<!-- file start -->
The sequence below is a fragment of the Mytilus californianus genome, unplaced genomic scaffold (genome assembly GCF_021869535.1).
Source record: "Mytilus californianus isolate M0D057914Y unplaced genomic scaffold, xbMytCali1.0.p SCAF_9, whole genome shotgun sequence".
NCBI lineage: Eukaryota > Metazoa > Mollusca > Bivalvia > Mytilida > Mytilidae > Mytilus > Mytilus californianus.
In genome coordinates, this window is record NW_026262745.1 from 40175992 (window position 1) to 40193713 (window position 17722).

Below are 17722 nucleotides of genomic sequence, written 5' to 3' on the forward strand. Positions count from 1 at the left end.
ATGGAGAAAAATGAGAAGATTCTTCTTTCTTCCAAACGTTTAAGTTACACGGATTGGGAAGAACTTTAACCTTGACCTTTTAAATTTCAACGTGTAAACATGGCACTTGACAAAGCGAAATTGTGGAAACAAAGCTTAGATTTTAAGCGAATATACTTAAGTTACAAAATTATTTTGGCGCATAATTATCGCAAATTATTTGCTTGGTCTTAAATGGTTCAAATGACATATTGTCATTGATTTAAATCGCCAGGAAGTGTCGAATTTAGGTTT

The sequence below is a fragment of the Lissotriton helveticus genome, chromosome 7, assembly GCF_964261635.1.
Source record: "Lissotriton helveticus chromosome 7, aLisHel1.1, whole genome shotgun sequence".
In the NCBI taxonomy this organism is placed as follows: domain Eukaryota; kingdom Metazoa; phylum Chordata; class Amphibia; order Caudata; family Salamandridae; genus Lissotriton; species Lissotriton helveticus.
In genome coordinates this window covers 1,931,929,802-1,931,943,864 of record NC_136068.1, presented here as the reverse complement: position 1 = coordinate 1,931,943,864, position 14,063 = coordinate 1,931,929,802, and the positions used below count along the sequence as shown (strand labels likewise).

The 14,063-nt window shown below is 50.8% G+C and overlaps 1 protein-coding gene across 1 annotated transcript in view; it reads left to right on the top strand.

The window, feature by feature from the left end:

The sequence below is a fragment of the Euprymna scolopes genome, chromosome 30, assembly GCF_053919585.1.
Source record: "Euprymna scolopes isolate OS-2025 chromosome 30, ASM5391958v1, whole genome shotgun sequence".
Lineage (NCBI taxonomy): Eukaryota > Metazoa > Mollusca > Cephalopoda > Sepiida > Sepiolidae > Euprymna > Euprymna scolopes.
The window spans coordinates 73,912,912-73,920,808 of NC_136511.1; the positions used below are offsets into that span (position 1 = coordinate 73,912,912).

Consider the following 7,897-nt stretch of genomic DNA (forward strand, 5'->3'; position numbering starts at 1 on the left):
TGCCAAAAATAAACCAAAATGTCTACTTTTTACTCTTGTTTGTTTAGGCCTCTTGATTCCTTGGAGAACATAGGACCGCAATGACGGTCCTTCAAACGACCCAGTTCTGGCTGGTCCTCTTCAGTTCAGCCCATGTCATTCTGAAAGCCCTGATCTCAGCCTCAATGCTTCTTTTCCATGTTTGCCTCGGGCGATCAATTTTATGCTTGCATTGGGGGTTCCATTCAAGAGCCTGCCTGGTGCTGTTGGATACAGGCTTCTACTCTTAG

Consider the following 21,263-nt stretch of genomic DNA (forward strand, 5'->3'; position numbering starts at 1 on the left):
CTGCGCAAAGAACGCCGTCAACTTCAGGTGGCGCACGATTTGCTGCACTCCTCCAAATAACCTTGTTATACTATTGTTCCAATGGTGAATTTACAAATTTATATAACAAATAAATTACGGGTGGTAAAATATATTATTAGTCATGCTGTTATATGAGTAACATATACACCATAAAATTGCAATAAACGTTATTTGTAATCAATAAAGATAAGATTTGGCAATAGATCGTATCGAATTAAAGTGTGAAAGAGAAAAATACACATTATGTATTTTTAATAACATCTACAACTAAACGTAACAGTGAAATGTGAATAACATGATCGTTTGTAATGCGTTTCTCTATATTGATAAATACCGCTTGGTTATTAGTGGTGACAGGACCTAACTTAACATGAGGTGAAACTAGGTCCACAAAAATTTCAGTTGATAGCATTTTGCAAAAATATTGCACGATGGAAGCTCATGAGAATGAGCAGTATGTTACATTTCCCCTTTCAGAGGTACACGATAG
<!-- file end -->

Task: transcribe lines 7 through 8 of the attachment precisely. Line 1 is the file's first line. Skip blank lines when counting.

The sequence below is a fragment of the Lissotriton helveticus genome, chromosome 7, assembly GCF_964261635.1.
Source record: "Lissotriton helveticus chromosome 7, aLisHel1.1, whole genome shotgun sequence".